Zimbabwean President Robert Mugabe's ZANU-PF party has dismissed as utopian and unsustainable proposals by the co-governing Movement for Democratic Change for the country to tap diamond revenues from the Marange more deeply to meet pay demands by civil servants who have called a national strike on Thursday.
ZANU-PF said Finance Minister Tendai Biti and Labor Minister Lucia Matibenga, both of them officials of the MDC formation led by Prime Minister Morgan Tsvangirai, have failed to find sustainable ways of increasing the salaries of agitated civil servants.
ZANU-PF spokesman Rugare Gumbo noted that Marange diamond revenues were tapped once already last year to cover a civil servant pay increase.
Gumbo said the MDC should look for funds from the Western nations that have imposed sanctions on President Robert Mugabe and scores of ZANU-PF officials.
But Thabitha Khumalo, a spokeswoman for the Tsvangirai MDC, said Zimbabwe must look to diamond revenues to cover the cost of paying state workers a living wage.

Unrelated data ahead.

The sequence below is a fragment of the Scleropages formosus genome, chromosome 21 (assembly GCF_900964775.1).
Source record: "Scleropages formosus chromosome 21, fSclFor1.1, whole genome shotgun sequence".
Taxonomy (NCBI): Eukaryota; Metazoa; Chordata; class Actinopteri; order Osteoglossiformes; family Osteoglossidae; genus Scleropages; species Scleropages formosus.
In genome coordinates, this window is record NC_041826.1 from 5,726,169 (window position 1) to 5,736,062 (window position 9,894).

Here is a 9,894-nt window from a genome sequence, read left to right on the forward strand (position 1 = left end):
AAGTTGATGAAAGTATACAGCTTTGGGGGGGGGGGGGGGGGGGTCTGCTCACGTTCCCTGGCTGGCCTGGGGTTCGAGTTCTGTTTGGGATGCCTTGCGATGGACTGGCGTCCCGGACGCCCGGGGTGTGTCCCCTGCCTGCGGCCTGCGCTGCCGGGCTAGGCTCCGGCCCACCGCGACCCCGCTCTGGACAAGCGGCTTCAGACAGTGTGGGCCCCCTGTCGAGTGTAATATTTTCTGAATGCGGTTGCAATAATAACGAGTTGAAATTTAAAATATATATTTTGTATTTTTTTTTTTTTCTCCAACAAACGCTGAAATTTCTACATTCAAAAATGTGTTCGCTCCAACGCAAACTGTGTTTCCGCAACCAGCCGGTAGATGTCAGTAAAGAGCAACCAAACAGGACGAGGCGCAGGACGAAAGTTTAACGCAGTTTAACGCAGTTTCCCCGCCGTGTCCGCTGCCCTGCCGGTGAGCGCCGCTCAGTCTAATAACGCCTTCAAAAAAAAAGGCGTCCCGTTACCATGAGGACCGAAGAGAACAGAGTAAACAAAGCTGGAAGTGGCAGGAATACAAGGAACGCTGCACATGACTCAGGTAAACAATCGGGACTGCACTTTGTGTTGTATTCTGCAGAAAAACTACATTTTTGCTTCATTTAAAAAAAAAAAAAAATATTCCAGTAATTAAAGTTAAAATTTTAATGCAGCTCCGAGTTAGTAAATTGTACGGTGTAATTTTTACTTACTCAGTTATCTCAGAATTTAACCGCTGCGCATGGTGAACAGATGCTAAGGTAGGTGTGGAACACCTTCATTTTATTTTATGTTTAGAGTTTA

Nhlanhla Dube of the Welshman Ncube-led MDC said the country has enough resources to increase salaries of public workers.
Parliamentary Budget Committee Chairman Paddy Zhanda argued however that revenues from diamonds cannot cover salary increases.
Meanwhile, US Ambassador to Zimbabwe Charles Ray told reporters in Marondera, Mashonaland East province, that Mbada Diamonds and Marange Resources, both involved in developing the Marange diamond field, have been placed under American sanctions because of their ownership and for no other reason.
He noted that the Zimbabwe Mining Development Corporation, which holds a 50 percent stake in both enterprises, had been on the US sanctions list for some time.
Though the Kimberley Process has cleared the way for the export sale of diamonds from the Marange field, the US imposition of sanctions on the two companies has imposed a formidable obstacle to the sale of their diamonds into the US marketplace.